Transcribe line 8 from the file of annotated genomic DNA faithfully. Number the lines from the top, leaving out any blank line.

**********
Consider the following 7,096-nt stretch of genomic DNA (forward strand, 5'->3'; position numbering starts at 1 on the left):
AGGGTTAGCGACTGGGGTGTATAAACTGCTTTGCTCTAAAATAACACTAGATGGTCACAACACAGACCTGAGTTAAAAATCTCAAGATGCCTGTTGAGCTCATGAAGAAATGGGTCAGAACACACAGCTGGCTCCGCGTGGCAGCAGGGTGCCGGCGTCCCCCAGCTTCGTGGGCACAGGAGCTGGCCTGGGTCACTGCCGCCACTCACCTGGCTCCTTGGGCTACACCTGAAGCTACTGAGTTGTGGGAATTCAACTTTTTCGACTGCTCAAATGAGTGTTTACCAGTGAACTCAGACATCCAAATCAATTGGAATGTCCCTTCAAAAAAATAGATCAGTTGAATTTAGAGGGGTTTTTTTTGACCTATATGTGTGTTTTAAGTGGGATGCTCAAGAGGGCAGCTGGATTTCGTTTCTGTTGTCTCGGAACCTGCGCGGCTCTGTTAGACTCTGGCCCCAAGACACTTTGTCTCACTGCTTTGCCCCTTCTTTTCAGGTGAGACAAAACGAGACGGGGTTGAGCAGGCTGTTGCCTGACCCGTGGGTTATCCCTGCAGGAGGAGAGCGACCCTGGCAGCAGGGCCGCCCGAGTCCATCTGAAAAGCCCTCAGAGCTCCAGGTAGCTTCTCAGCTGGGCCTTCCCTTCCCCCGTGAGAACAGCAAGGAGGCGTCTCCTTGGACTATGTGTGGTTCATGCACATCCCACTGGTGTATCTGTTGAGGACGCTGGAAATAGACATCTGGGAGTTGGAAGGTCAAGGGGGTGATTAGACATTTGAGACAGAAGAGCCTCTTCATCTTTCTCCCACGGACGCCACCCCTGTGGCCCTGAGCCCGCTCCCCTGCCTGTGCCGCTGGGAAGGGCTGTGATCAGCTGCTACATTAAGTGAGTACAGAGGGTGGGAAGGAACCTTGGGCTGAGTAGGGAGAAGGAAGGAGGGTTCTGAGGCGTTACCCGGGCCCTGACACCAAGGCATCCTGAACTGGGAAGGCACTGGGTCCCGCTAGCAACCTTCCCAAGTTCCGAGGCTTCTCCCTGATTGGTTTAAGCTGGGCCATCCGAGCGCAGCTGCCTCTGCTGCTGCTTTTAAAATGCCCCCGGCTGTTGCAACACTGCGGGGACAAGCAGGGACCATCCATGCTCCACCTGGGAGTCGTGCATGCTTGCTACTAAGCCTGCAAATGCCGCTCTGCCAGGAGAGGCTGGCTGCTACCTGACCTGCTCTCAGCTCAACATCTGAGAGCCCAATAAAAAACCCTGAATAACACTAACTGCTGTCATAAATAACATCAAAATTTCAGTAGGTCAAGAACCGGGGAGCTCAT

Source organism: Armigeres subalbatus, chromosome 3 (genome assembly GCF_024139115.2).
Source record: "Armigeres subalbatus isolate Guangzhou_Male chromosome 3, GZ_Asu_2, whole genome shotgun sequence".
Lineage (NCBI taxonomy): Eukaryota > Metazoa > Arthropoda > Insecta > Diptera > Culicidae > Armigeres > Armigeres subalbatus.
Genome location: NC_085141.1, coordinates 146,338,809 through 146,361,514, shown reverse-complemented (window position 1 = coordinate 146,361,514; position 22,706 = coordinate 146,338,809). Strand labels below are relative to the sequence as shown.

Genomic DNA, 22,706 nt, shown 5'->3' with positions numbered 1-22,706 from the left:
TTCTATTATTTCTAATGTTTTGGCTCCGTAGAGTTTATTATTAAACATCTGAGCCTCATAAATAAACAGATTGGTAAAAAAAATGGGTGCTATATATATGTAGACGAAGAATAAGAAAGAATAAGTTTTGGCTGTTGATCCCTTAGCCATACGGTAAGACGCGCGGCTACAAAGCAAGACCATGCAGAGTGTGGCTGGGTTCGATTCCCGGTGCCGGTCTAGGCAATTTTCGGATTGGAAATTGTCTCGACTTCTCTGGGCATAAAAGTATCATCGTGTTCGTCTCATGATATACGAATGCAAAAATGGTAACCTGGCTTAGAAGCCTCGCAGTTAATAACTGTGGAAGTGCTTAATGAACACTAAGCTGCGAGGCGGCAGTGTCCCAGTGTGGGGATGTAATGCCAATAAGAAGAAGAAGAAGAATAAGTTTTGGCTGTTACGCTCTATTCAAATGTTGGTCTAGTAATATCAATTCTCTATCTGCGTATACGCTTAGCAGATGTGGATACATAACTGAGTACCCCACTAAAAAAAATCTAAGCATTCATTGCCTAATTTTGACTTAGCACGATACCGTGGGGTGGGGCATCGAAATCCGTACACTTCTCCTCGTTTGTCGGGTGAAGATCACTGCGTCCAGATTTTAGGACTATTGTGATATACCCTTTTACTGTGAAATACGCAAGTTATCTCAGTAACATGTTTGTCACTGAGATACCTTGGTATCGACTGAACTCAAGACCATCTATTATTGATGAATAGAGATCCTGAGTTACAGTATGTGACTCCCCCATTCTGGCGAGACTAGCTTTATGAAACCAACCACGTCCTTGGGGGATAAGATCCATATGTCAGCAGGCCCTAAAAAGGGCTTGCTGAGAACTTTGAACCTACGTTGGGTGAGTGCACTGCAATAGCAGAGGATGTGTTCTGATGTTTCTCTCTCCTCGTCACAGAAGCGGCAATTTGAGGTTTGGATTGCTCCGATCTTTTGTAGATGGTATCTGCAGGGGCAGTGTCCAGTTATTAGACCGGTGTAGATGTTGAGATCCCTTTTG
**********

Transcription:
TTCTATTATTTCTAATGTTTTGGCTCCGTAGAGTTTATTATTAAACATCTGAGCCTCATAAATAAACAGATTGGTAAAAAAAATGGGTGCTATATATATGTAGACGAAGAATAAGAAAGAATAAGTTTTGGCTGTTGATCCCTTAGCCATACGGTAAGACGCGCGGCTACAAAGCAAGACCATGCAGAGTGTGGCTGGGTTCGATTCCCGGTGCCGGTCTAGGCAATTTTCGGATTGGAAATTGTCTCGACTTCTCTGGGCATAAAAGTATCATCGTGTTCGTCTCATGATATACGAATGCAAAAATGGTAACCTGGCTTAGAAGCCTCGCAGTTAATAACTGTGGAAGTGCTTAATGAACACTAAGCTGCGAGGCGGCAGTGTCCCAGTGTGGGGATGTAATGCCAATAAGAAGAAGAAGAAGAATAAGTTTTGGCTGTTACGCTCTATTCAAATGTTGGTCTAGTAATATCAATTCTCTATCTGCGTATACGCTTAGCAGATGTGGATACATAACTGAGTACCCCACTAAAAAAAATCTAAGCATTCATTGCCTAATTTTGACTTAGCACGATACCGTGGGGTGGGGCATCGAAATCCGTACACTTCTCCTCGTTTGTCGGGTGAAGATCACTGCGTCCAGATTTTAGGACTATTGTGATATACCCTTTTACTGTGAAATACGCAAGTTATCTCAGTAACATGTTTGTCACTGAGATACCTTGGTATCGACTGAACTCAAGACCATCTATTATTGATGAATAGAGATCCTGAGTTACAGTATGTGACTCCCCCATTCTGGCGAGACTAGCTTTATGAAACCAACCACGTCCTTGGGGGATAAGATCCATATGTCAGCAGGCCCTAAAAAGGGCTTGCTGAGAACTTTGAACCTACGTTGGGTGAGTGCACTGCAATAGCAGAGGATGTGTTCTGATGTTTCTCTCTCCTCGTCACAGAAGCGGCAATTTGAGGTTTGGATTGCTCCGATCTTTTGTAGATGGTATCTGCAGGGGCAGTGTCCAGTTATTAGACCGGTGTAGATGTTGAGATCCCTTTTG